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SOLE MEUNIERE

August 1, 2011 6:52 pm 0 comments

Sole Meuniere is a classic French dish consisting of coating the fish in seasoned flour which lightly protects the fish without overpowering its flavor. This is a simple lovely dish, easy to prepare at home rich with the flavor of browned butter, fresh parsley and lemon. Can be easily prepared in about 20 minutes and best served with a salad of friesee on the side.

This classic and delicious dish is made with sole fish, whole or fillet which is dredged in flour, pan fried in butter and served with yummy brown butter sauce and lemon. Sole has a light but moist texture when cooked and has a mild flavor. Since sole is a flatfish, a single fish will yield four fillets rather than the two fillets that a round fish will produce. When preparing Sole Meunière, a true Dover Sole is preferred. In classic service, the whole sole is sautéed tableside and boned by the server.

Sole is a group of flatfish belonging to several families. Generally speaking, they are members of the family Soleidae, but, outside Europe, the name sole is also applied to various other similar flatfish, especially other members of the sole suborder Soleoidei as well as members of the flounder family. In European cookery, there are several species which may be considered true soles, but the common or Dover sole Solea solea, often simply called the sole, is the most esteemed and most widely available. The name sole comes from its resemblance to a sandal, Latin solea. In other languages, it is named for the tongue, e.g. German Seezunge, Spanish lenguado, Turkish dil.

The common sole, Dover sole, or black sole, are usually found in the Eastern Atlantic ocean, from the south of Norway to Senegal, and in almost all of the Mediterranean Sea. In the winter it withdraws to the somewhat warmer waters of the Southern North Sea. Chefs prize Dover sole for its mild, buttery sweet flavor and versatility and for its ease of filleting. The fish yields fillets that hold together well in a variety of recipes. The name “Dover” comes from Dover, the English fishing port landing the most sole in the 19th century.

Sole meuniere can be cooked in many ways. Generally the fish is dredged in all purpose flour but you would also find many using the nut flour (hazelnut flour) or even any combination of almond and hazelnut flour which is excellent to taste. The sole meuniere is heavenly, slightly crispy, dripping with brown butter and infused with lemon and parsley.  For all its flavor of citrus, butter and fresh parsley, sole meunière is so simple to prepare at home, and like all of the most nourishing dishes, it’s appealing and appetizing too.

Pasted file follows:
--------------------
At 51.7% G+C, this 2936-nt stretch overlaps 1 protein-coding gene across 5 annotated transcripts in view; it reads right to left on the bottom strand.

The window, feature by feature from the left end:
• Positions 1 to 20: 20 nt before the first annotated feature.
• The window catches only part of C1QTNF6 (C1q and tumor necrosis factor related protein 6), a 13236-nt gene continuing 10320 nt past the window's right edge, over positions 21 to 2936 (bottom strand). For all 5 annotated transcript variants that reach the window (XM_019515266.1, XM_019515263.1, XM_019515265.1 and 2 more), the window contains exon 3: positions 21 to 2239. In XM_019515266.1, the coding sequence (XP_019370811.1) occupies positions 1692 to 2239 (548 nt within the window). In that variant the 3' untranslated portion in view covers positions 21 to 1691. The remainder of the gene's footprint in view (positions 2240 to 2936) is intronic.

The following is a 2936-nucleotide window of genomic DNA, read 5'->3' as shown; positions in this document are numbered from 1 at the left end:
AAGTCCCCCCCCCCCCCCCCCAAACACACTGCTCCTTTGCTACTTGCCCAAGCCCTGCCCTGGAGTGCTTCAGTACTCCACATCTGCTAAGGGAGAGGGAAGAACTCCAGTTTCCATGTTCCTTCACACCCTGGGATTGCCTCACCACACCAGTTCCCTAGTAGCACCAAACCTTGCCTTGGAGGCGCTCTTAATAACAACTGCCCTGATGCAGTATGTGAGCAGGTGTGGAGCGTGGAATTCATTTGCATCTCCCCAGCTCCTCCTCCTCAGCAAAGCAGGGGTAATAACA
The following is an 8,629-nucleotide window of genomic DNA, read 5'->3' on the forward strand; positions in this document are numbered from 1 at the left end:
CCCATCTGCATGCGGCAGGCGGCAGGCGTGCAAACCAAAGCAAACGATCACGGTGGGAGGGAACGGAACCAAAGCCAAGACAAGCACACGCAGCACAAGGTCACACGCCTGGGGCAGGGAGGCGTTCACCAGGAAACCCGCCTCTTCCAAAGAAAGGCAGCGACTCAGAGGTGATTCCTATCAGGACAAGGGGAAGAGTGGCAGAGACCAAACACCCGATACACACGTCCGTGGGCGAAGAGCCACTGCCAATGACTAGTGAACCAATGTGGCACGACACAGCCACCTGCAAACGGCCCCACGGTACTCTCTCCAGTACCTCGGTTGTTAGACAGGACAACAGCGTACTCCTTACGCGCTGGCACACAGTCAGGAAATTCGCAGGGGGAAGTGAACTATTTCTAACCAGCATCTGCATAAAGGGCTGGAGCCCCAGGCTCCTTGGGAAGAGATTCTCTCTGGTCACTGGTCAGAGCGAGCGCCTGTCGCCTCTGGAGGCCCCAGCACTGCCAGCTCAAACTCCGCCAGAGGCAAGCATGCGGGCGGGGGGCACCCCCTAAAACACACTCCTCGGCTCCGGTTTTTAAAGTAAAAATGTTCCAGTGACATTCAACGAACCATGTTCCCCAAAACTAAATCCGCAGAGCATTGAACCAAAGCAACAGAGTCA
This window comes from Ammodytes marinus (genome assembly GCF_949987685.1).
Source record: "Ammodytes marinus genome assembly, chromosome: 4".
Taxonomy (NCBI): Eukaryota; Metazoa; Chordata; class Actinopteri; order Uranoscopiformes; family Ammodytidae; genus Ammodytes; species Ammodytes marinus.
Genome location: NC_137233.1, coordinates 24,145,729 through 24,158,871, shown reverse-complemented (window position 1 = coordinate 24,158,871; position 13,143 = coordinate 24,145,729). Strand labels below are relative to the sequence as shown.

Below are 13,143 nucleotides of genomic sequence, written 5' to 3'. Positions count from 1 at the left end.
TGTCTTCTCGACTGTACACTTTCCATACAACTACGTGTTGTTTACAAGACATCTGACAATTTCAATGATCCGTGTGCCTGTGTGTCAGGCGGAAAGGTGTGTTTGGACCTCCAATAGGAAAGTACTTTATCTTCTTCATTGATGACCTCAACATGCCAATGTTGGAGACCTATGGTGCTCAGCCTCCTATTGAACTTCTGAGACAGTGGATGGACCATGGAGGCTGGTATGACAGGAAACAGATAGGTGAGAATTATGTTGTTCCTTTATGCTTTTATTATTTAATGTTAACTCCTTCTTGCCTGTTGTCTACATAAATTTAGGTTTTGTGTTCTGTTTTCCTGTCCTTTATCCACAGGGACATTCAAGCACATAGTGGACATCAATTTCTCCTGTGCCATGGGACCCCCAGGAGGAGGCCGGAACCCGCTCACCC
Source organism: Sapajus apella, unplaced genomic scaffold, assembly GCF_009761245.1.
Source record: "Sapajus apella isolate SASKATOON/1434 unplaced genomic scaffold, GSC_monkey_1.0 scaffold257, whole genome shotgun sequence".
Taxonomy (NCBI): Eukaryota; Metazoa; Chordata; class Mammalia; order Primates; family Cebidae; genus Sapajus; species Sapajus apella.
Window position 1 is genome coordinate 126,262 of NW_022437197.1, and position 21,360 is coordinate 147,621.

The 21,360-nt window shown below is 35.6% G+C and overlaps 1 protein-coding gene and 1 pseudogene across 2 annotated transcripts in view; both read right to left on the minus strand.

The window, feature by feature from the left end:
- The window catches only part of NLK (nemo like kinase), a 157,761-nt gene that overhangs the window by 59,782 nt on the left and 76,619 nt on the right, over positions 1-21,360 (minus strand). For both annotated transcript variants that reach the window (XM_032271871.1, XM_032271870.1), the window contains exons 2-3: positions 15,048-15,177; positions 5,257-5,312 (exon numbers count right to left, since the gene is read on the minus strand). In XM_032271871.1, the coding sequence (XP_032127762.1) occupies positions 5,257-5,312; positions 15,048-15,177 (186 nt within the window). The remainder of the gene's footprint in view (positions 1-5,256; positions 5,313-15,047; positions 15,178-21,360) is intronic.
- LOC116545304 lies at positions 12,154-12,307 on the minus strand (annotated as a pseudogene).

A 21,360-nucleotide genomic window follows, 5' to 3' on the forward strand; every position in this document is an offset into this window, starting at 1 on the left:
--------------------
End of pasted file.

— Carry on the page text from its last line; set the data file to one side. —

Meunière refers to both a sauce and a method of preparation, primarily for fish. The word itself means “miller’s wife”. Thus to cook something à la meunière was to cook it by first dredging it in flour. A meunière sauce is a simple preparation — brown butter, chopped parsley, and lemon — and the name refer to its un-elaborate rustic nature. Meunière sauce is a variation on a brown butter sauce. While there is general agreement on the addition of parsley and lemon, some chefs have been known to include ingredients such as Worcestershire sauce, red wine vinegar, or beef stock. Another common variation is to use pecans rather than almonds in an Amandine.

To prepare this fantastic dish, first remove the black skin from the soles. Chop the parsley sprigs discarding the stems. Season fillets with salt and pepper. Spread the flour in a plate and dredge fillets in flour shaking off any excess flour.

Melt about 3 tablespoons of butter in a large skillet. Add a sole fillet or if the skillet is large enough, place 2 fillets at the same time. Cook over high heat for 5 minutes. Turn the fillet and cook on the other side for 5 minutes again. Set aside and keep fillets warm. Sprinkle with lemon juice and parsley. Cook the other sole fillets the same way and add butter if needed. Melt the remaining butter in the skillet. When brown, remove from heat and place the sole fillets. Serve immediately garnished with lemon slices. Sole Meuniere is excellent in combination with potatoes or rice.

There are various ways of preparing the fish in Indian cooking. Fish can be deep fried, barbecued, battered or cooked in delicious gravy. Fish fry is a common dish that is made almost in every Indian non-vegetarian eating home. Sole fish is popularly used in making the fish masala with poppy seeds or fish curry in tamarind sauce. Hence to get out from the routine recipes, do try this recipe and your family and friends will surely love the taste and flavor. Click on the below link for detailed recipe and treat you family by this preparing the Sole Meuniere.

http://www.vahrehvah.com/Sole+Meuniere+:2791

This dish nourishes the body just as it provides satisfaction to the palate.  Sole is rich in b vitamins – particularly, niacin and the vitamins B6 and B12.  It is also a good source of phosphorus and, like most seafoods, selenium.  Lastly this dish is seasoned with fresh lemon and parsley which offer a wonderful brightness and punch of vibrant, clean flavor to the rich, nut-like flavor of browned butter.

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